We were thus abandoned by a lot of our traditional support, and failed to capitalise on the increased voter turnout. This is because our campaign was insufficiently sophisticated to take this into account. Focusing on crime was important to overcome what has traditionally been perceived as a weak issue for us, and indeed we started getting the signals that this was working (people calling us up to tell us to stop just talking about crime). The problem was, we started getting these signals two weeks before election and didn’t start diversifying our message to take this into account.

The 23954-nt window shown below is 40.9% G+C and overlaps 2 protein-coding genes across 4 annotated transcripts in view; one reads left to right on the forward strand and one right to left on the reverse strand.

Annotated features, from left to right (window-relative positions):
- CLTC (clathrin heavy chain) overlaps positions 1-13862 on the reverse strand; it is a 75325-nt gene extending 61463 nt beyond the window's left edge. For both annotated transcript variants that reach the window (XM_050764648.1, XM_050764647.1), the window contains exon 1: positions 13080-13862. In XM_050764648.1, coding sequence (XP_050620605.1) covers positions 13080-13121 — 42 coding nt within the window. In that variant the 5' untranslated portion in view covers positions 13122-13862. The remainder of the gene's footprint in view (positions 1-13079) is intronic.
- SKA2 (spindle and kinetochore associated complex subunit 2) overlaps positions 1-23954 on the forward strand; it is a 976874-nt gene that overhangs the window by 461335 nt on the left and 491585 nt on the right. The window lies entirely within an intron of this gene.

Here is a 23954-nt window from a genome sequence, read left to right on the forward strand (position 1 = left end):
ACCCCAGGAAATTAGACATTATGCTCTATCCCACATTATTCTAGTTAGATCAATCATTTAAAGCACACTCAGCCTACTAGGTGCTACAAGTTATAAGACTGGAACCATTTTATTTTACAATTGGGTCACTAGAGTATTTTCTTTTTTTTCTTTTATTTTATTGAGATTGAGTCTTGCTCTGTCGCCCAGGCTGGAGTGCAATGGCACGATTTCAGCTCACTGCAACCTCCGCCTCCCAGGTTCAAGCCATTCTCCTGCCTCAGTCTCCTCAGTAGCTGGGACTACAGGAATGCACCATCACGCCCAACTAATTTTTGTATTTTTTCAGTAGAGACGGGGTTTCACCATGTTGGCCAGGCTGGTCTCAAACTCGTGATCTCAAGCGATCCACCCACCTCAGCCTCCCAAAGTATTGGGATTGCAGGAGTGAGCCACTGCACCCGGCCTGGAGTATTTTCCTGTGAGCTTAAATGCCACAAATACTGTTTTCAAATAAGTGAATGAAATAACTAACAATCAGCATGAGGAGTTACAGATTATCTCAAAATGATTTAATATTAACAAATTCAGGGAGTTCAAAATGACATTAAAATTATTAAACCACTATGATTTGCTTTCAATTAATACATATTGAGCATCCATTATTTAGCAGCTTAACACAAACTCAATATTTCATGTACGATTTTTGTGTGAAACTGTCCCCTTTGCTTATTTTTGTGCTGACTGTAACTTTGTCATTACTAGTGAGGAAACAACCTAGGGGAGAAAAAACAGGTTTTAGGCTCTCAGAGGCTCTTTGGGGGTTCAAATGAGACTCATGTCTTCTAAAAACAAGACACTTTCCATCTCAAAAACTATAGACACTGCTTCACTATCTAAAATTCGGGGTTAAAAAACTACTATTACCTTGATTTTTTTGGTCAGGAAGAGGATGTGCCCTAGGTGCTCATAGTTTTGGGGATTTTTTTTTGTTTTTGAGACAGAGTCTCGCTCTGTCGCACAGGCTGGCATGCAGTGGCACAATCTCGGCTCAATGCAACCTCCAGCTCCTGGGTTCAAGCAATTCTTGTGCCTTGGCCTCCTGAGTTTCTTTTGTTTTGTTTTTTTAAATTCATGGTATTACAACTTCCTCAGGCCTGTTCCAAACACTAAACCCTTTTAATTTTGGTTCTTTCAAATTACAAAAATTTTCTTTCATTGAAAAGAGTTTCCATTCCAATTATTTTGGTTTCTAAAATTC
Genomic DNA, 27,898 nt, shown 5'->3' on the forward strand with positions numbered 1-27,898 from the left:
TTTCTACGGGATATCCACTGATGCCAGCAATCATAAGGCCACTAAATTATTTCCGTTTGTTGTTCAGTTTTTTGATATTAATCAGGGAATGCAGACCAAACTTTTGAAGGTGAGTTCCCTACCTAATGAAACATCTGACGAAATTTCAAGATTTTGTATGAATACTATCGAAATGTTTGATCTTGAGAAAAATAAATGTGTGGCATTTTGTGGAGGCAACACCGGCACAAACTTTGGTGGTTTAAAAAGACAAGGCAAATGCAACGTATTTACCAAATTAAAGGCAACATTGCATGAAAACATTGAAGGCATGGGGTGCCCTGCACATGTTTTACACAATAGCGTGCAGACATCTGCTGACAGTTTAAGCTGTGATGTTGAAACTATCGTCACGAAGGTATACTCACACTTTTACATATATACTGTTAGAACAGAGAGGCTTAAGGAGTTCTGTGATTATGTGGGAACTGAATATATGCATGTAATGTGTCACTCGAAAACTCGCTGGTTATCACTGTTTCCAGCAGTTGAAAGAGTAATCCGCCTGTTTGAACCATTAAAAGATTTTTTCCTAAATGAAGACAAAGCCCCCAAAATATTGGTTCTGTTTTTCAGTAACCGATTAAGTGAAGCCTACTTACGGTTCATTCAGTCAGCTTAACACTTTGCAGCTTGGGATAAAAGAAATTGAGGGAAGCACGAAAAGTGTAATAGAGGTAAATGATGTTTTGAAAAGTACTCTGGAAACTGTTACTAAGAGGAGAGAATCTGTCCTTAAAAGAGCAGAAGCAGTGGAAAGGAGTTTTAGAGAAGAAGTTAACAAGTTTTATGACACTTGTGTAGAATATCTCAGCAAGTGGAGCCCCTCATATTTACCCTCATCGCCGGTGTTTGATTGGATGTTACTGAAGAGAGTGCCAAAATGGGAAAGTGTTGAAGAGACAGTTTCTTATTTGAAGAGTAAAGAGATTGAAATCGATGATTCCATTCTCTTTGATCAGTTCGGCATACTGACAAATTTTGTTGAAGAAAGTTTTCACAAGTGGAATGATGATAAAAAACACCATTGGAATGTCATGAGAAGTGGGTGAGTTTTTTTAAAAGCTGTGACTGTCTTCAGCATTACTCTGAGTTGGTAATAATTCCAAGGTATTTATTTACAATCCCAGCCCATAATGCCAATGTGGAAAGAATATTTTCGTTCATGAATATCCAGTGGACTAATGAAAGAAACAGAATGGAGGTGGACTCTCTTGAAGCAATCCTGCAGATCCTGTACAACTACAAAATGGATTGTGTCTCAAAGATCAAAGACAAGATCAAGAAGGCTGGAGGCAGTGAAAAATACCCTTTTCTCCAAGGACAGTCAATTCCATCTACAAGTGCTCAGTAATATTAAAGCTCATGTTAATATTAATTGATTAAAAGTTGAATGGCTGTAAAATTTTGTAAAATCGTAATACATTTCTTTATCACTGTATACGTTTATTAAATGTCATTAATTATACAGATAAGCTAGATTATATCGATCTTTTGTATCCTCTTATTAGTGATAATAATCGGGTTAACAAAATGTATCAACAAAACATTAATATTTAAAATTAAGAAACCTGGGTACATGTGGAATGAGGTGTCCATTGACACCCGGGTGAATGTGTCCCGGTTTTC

I would argue that what we can take away from this is twofold. Firstly, we must resist the temptation to retreat to our comfort zone and focus exclusively on the local interest groups in council wards that we can already deal with. We will never win big if we do that. Secondly, one of the roles of the London campaigns department must be to identify these London-wide interest groups and develop a strategy and materials for targeting them. In essence, we need to find ways of doing street letters on a far bigger scale – partly through media work but also through ground war operations co-ordinated across multiple boroughs.

There are, of course, lots of other reasons why we didn’t win – two prominent personality politicians turned the contest into something more presidential, which Brian as a newcomer had a difficult job to break into. But the lessons we can learn from this contest will help us do better next time.